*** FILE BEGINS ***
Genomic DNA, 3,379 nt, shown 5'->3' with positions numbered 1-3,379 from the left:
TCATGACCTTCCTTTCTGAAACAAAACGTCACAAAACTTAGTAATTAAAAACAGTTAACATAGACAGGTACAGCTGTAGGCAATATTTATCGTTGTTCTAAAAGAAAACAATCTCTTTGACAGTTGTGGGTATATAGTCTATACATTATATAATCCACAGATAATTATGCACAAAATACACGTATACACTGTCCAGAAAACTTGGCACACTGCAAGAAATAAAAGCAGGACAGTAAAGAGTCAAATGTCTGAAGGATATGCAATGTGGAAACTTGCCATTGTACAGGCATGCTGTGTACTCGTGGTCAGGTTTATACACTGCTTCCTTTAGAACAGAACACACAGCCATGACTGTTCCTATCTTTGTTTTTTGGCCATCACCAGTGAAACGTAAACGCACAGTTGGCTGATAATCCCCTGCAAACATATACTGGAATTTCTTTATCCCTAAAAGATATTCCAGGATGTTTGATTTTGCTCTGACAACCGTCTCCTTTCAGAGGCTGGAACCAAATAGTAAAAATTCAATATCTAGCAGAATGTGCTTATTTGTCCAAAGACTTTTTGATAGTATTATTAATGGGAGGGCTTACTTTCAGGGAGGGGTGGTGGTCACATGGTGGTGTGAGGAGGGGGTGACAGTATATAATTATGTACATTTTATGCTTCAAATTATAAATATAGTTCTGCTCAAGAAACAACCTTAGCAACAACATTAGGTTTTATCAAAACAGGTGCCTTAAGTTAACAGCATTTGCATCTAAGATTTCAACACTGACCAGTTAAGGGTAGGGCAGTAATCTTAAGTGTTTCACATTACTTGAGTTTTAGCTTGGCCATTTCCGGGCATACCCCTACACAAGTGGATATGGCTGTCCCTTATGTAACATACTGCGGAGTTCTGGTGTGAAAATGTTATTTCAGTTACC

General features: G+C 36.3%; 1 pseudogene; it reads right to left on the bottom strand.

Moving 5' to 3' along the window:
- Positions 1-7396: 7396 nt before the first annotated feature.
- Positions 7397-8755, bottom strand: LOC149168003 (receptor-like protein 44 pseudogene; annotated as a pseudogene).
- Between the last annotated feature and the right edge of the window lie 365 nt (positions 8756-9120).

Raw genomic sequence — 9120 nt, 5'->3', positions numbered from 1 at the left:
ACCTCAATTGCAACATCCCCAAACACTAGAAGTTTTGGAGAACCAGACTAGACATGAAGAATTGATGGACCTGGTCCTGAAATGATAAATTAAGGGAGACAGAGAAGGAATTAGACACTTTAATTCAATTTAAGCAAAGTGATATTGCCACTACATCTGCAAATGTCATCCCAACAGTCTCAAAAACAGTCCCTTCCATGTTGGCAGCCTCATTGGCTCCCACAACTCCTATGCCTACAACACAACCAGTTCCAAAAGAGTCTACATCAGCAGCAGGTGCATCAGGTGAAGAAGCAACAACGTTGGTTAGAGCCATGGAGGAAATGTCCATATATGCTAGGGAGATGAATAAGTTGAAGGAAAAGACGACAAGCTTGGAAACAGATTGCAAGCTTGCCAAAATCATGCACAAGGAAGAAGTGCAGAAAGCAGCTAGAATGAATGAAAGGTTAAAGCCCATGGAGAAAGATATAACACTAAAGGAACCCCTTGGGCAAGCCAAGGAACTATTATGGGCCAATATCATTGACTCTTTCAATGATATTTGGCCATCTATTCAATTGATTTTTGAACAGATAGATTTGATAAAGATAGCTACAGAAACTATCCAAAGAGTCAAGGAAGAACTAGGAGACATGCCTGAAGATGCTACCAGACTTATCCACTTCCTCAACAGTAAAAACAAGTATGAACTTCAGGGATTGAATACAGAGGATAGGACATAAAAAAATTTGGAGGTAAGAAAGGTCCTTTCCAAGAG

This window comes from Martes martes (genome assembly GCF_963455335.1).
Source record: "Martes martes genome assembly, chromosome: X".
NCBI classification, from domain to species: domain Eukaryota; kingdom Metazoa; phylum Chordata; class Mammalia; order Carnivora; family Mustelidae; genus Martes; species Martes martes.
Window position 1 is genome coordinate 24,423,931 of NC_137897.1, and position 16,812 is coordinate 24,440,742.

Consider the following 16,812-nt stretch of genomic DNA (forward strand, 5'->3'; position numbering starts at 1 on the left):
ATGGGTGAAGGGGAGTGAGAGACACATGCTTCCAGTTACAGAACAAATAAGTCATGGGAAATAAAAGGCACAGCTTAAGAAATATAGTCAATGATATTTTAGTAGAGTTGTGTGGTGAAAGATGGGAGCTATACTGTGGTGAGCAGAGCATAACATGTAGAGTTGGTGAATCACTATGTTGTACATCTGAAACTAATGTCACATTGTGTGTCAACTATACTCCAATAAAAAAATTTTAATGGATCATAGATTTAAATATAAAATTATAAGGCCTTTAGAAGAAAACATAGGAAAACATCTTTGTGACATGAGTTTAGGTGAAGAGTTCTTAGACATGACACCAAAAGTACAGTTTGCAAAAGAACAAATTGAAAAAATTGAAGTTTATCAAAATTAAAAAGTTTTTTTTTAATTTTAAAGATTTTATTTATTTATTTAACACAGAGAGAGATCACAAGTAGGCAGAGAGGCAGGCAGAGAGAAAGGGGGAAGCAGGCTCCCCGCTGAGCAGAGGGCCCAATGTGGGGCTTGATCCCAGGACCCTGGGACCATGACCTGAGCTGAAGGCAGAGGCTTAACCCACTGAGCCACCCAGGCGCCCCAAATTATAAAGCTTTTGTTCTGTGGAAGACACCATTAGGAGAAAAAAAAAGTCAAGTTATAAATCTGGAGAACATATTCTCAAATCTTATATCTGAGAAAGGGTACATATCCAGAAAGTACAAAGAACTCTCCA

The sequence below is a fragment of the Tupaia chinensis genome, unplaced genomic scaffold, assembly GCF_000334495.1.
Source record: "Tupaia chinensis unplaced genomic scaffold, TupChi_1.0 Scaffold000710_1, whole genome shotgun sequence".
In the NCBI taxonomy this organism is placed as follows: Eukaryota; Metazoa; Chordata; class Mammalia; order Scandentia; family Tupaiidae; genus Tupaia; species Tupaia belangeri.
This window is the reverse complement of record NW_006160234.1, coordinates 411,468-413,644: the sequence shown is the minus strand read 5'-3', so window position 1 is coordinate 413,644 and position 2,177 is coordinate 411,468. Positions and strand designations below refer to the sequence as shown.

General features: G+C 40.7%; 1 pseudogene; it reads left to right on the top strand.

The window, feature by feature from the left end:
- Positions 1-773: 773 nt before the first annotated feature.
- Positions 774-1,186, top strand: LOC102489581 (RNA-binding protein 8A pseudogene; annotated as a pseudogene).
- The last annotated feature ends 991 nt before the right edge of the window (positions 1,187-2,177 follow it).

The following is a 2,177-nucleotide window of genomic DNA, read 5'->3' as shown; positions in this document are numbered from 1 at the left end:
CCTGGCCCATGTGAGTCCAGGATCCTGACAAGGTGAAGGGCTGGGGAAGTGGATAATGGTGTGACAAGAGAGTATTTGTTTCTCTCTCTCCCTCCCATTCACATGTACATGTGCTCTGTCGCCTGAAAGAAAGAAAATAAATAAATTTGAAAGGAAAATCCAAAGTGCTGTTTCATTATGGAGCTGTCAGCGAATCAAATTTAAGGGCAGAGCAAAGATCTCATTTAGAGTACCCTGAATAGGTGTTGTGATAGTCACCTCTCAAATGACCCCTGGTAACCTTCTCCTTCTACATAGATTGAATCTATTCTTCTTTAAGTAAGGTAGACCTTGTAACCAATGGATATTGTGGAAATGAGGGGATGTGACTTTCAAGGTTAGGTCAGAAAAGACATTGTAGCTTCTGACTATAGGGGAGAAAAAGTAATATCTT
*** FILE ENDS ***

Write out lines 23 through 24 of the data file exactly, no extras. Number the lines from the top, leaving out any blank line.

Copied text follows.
- Positions 774-1,186, top strand: LOC102489581 (RNA-binding protein 8A pseudogene; annotated as a pseudogene).
- The last annotated feature ends 991 nt before the right edge of the window (positions 1,187-2,177 follow it).